Obtained a BA in Philosophy from Boğaziçi University, followed by an MA in Sociology, earned from the same university with her thesis Family Stories: Constructing a Family Narrative. She won the honorary mention in the “scientific paper” category of the Prize Competition for Research on History of Banking and Finance 2002 with her work Trade Letters as Instances of Economy, Ideology and Subjectivity, published by Ottoman Bank Archives and Research Centre (Istanbul) in 2005. She acquired an extended experience of teaching in a wide range of disciplines in Social Sciences through her affiliation with İstanbul Bilgi University between 1998 and 2009. She also established the Archives of the Silahtarağa Power Plant, the first urban-scale power plant of the Ottoman Empire founded in 1914 and turned into the santralistanbul Museum of Energy in September 2007. She continued with her doctoral research as a Visiting Student Research Collaborator under the supervision of Professor Dr. Molly Greene in the Department of History at Princeton University between 2009 and 2011. She defended her PhD dissertation, “Trading in the Shadow of Wars: Commercial Collection of a Late-Ottoman Muslim Trading House”, under the supervision of Professor Dr. Edhem Eldem at the Department of History, Boğaziçi University. Since October 2011, she has been affiliated with the Social and Political Sciences Program (SPS) ín the Faculty of Arts and Social Sciences (FASS) at International University of Sarajevo (IUS) as Assistant Professor and Coordinator for SPS Program since January 2012.


Gülgûn Üçel-Aybet (Istanbul)

Received her BA Honours (1966) and her PhD (1980) in History from Istanbul University. She studied post-graduate courses on History and History of Art at the universities of London, Edinburgh and Glasgow. She taught history at the American Robert College in İstanbul, Ege University in İzmir and Mimar Sinan University in İstanbul. Her works are mainly focused on the Ottoman social, cultural and economic history, Ottoman military and judicial history, history of medicine and history of civilization. She was invited by international institutions as IREMAM, CIEPO, ICANAS IRCICA, ISHM and CEROMDI to present papers on her work between the years of 1983–2014 at the universities of Oxford, California (Berkeley), London, İstanbul, Toronto, Hong Kong, Budapest (Eötvös Lorand University), Aix-en-Provence, Bursa, Cambridge, Prague (Charles University), Heidelberg and London School of Economics. Her recent books: Avrupalı Seyyahların Gözünden Osmanlı Dünyası ve İnsanları (1530–1699) (‘The Ottoman World and Its People through the Eyes of European Travellers’), Istanbul: İletişim Yayınları, 2003; Avrupalı Seyyahların Gözüyle Osmanlı Ordusu (1530–1699) (‘The Ottoman Army through the Eyes of European Travellers’), Istanbul: İletişim Yayınları, 2010; Economic Policy of the Ottoman State and the Maintenance of the Local Economies, ICKEM, 2014.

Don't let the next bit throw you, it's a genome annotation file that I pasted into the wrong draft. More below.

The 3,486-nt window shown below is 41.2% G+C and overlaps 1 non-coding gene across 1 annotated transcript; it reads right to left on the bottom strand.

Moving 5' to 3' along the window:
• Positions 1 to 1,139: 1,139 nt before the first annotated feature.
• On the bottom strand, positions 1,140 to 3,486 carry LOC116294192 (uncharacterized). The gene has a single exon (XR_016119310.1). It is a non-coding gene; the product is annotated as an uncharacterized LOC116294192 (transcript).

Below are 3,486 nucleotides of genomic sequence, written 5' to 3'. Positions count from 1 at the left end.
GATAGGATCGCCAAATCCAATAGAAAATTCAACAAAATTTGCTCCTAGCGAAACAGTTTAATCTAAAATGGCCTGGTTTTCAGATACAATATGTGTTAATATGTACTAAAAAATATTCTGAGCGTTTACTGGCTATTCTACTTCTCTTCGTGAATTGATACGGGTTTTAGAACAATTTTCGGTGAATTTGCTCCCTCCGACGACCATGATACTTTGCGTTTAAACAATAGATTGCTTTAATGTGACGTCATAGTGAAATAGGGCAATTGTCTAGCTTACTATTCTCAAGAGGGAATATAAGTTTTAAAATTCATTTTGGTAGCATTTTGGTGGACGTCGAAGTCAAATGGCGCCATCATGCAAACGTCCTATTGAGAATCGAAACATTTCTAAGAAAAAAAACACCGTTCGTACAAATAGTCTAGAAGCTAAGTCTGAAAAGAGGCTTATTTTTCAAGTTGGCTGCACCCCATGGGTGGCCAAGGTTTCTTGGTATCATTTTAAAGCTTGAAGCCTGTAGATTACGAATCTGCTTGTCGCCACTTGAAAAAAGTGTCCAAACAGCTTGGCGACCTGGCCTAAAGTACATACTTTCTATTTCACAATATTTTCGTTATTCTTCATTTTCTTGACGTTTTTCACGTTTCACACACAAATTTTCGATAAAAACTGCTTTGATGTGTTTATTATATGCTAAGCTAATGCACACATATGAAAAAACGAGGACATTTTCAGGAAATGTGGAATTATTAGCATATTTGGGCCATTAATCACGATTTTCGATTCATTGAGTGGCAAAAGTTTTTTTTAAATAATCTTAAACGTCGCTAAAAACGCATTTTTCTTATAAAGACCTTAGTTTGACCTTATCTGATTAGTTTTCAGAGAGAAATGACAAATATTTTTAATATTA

John Whitehead (London)

Educated privately in England and France, he holds a BA Hons. in History from Bedford College, London University, 1979 and has been an art dealer since 1980, specializing in French eighteenth-century furniture, works of art and ceramics. Member of Council, The Furniture History Society, 1987–1990; Member of Council, The French Porcelain Society, 1992–1995, and 2005 to present; Founder member, Association des Spécialistes de la Céramique de Collection, member of Council 1997–2006; and British Representative of the French Syndicat National des Antiquaires, 2001–2008. Has been a specialist in French eighteenth-century works of art, with an emphasis on Sèvres porcelain, for over thirty years. As a dealer, he is responsible for a number of major discoveries in the field of Vincennes-Sèvres, many of which are now in museums all over the world. As a scholar, he is best known for his book The French Interior in the Eighteenth Century (London: Laurence King, 1992), which aims to take an overview of the whole subject of place furnishings and objects in their decorative contexts. As well as lecturing, he has also produced articles on, among others, the marchands-merciers of eighteenth-century Paris, the porcelain collections of the Grand Dauphin, the Regent and William Beckford, Japanese lacquer and French furniture, and diverse Sèvres-related subjects. His two recent books on Sèvres porcelain of the eighteenth century were commissioned and published by the Sèvres museum and factory. In 2010 he was made an officier of the French Ordre des Arts et des Lettres in recognition of services to the Arts. In 2014 he was elected a Fellow of the Society of Antiquaries of London. He gave numerous lectures worldwide and is the author of many publications. Since 1991 he has been exhibitor at antiques fairs in London, Paris, and Enghien (Belgium). He has sold works of art to many of the world’s prestigious museums, including: Musée du Louvre, Paris; Musée Carnavalet, Paris; Musée National de Céramique, Sèvres; Musée Adrien-Dubouché, Limoges; Château de Versailles; Château de Fontainebleau; Musée National du château de Pau; Decorative Arts Museum, Madrid; British Museum, London; Victoria & Albert Museum, London; Wallace Collection, London (for the library, as the museum does not add to its collection); Bowes Museum, Barnard Castle; Metropolitan Museum, New York; Frick Collection, New York; J. Paul Getty Museum, Los Angeles; Los Angeles County Museum; Museum of Fine Arts, San Francisco; Detroit Institute of Arts; Art Institute, Chicago; St. Louis Art Museum; Museum of Fine Arts, Houston; Seattle Art Museum; Toledo Museum of Art; Philadelphia Museum of Art; Hillwood Museum, Washington DC.